Alabama’s Frontline Providers: ‘We Are Overworked And We Are Frustrated’

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Dr. Cynthia Crowder-Hicks is a pulmonologist with Mobile's Infirmary Health.

Dr. Cynthia Crowder-Hicks is a pulmonologist with Mobile's Infirmary Health.

Dr. Cynthia Crowder-Hicks

The coronavirus is overwhelming Alabama’s hospitals and its health care providers. More than 2,700 people were hospitalized with the virus as of Wednesday, nearing the winter peak of roughly 3,000 inpatients. This week, state officials recorded more intensive care patients than available beds.

Hospitals are doing what they can to keep up with the rapidly accelerating fourth wave. But after more than a year of fighting the virus, medical providers are exhausted and frustrated.

Three Alabama physicians spoke with WBHM about how they are dealing with the surge.

Dr. Ali Hassoun, infectious disease specialist, Huntsville Hospital, Huntsville, Ala.

“I was supposed to be off the last two days, but because of the surge in COVID-19, I have been working for almost three weeks now daily. Of course, the cases with COVID continue to increase significantly. The hospital’s getting full. The ICU beds are getting full. Not only have the hospital bays gotten full, but there’s a shortage of staff. There’s a shortage of nurses.

It’s very hard for health care professionals to continue doing what they are supposed to do with community not doing their part.

You feel sorry for those who believe this misinformation, but at the same time, you see patient still saying ‘There is no COVID. We don’t believe there’s these problems and we’re not interested in vaccination.'”

Headshot of Dr. Cynthia Crowder-Hicks, pulmonologist with Mobile's Infirmary Health.

Dr. Cynthia Renee Crowder-Hicks, pulmonologist, Infirmary Health, Mobile, Ala.

“This wave is a little bit more challenging to hold up, just being honest, because it was preventable. The majority of our population is unvaccinated. And with that being said, those are the ones that tend to decline.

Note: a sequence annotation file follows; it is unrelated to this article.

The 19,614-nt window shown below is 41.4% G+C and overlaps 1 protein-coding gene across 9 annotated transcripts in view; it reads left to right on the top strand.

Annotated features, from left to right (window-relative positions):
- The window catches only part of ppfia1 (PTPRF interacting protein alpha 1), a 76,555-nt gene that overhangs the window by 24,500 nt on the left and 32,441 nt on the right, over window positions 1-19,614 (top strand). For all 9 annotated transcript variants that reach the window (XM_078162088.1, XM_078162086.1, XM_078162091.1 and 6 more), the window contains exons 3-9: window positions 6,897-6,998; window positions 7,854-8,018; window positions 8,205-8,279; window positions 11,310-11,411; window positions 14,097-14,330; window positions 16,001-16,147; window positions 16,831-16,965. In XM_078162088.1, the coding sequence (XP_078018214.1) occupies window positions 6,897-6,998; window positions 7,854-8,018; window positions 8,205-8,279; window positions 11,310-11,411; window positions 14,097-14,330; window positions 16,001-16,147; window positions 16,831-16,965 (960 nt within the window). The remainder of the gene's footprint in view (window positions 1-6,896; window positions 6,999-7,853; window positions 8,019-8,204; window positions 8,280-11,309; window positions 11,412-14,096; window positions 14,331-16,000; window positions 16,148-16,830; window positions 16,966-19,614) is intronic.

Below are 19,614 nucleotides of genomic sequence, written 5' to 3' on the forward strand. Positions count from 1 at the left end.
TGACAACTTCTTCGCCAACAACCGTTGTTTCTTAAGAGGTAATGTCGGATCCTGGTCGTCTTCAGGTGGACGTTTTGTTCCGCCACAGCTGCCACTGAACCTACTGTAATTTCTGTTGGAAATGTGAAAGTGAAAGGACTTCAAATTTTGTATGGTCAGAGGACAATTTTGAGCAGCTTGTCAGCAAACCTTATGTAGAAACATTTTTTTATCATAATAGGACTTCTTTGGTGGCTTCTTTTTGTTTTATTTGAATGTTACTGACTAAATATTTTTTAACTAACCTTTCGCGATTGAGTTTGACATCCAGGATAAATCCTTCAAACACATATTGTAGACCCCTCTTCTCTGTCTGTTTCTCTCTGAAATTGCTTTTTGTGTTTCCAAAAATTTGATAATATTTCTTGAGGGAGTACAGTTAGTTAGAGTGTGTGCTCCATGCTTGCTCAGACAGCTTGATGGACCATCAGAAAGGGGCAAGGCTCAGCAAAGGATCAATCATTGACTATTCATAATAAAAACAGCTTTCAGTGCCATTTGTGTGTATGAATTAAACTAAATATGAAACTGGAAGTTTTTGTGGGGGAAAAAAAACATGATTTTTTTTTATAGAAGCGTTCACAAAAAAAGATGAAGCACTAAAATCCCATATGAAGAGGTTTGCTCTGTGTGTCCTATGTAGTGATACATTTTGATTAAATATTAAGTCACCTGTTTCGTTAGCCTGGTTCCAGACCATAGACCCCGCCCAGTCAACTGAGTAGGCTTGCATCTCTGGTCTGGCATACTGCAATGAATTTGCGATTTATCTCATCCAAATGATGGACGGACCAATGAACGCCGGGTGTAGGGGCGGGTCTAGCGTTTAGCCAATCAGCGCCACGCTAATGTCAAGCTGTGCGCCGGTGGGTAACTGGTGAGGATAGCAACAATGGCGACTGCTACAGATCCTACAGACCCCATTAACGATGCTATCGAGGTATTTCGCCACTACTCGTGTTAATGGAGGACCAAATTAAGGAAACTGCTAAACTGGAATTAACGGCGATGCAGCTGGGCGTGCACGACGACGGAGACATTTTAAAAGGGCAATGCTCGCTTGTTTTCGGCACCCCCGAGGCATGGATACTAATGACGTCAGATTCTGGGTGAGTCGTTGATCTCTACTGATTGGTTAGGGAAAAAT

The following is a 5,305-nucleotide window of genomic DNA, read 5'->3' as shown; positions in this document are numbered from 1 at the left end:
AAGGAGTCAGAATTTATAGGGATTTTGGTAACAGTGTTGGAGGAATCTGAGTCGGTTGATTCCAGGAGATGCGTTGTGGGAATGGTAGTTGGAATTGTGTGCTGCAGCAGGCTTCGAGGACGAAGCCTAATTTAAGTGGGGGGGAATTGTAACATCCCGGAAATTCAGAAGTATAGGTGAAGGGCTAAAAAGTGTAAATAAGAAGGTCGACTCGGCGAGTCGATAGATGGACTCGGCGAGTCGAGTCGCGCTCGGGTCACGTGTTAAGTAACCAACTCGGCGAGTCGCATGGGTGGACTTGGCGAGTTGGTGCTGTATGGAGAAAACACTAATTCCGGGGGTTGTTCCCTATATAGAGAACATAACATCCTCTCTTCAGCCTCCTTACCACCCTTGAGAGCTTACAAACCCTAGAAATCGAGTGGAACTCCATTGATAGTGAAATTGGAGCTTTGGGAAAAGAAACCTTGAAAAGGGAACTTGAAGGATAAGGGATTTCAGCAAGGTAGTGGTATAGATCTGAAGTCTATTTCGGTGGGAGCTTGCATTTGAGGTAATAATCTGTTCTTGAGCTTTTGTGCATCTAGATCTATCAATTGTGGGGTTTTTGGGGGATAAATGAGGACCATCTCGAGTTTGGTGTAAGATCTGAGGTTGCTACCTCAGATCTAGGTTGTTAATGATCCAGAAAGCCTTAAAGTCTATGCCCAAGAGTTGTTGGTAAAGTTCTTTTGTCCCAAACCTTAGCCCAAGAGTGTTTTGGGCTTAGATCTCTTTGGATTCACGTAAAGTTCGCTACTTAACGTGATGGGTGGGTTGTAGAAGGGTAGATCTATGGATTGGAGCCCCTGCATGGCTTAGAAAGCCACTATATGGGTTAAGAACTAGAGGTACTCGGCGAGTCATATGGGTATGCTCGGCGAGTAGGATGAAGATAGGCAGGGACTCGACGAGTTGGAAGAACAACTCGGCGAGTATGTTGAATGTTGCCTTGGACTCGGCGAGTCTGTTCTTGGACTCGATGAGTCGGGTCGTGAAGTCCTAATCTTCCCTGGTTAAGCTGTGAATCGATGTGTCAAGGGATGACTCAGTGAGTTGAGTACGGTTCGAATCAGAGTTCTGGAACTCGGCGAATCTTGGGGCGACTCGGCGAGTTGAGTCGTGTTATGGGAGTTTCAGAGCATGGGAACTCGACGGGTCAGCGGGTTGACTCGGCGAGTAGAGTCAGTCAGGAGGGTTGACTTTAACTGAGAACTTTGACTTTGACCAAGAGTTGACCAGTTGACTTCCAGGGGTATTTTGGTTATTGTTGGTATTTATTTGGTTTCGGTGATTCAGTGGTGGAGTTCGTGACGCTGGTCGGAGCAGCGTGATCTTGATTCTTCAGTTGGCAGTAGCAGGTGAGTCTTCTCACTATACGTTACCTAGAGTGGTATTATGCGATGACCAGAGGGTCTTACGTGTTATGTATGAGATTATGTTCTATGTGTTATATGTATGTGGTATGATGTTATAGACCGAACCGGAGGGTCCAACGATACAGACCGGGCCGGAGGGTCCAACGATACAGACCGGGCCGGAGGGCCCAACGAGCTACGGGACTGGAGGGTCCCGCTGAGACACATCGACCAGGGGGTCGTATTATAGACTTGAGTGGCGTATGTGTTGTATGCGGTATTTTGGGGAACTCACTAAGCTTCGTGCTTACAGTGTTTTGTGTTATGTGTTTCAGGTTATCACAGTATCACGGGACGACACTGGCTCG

When you look at the patients, they’re scared and they’re by themselves. So they’re lonely. They have no one to hold their hands or to talk to them. The more anxious they are, the less they’re able to breathe. They all cry. They are all nervous. They are all very vulnerable at that point. The majority still say, ‘I wish I would have.’ And it’s nothing we can do about that now. My hope is that you survive this.

It just, it blows my mind that we have gotten to this point. We’ve had to convert just regular rooms in a hospital to an ICU. Nobody feels that they’re giving optimal care. We are overworked and we are frustrated.

I’m tired of my 47-year-old’s dying. That was my day today. It’s terrible.”

Headshot of Dr. Nancy Tofil, critical care physician at Children's of Alabama in Birmingham.

Dr. Nancy Tofil, critical care physician, Children’s of Alabama, Birmingham, Ala.

“I work primarily in the pediatric intensive care at Children’s of Alabama. And ever since this Delta variant became so prominent, we’ve seen a huge increase in the number of COVID patients. The other thing that seems to be different now is children are getting much more sick with COVID.

Almost all of these families have some regret about not getting vaccinated. Some had some misunderstandings about the vaccines. And myself and some of the infectious disease experts have talked with them about getting vaccinated in the future.”

Editor’s note: This interview was edited for length and clarity. Also, Children’s of Alabama is a program sponsor of WBHM, but our news and business departments operate independently.

 

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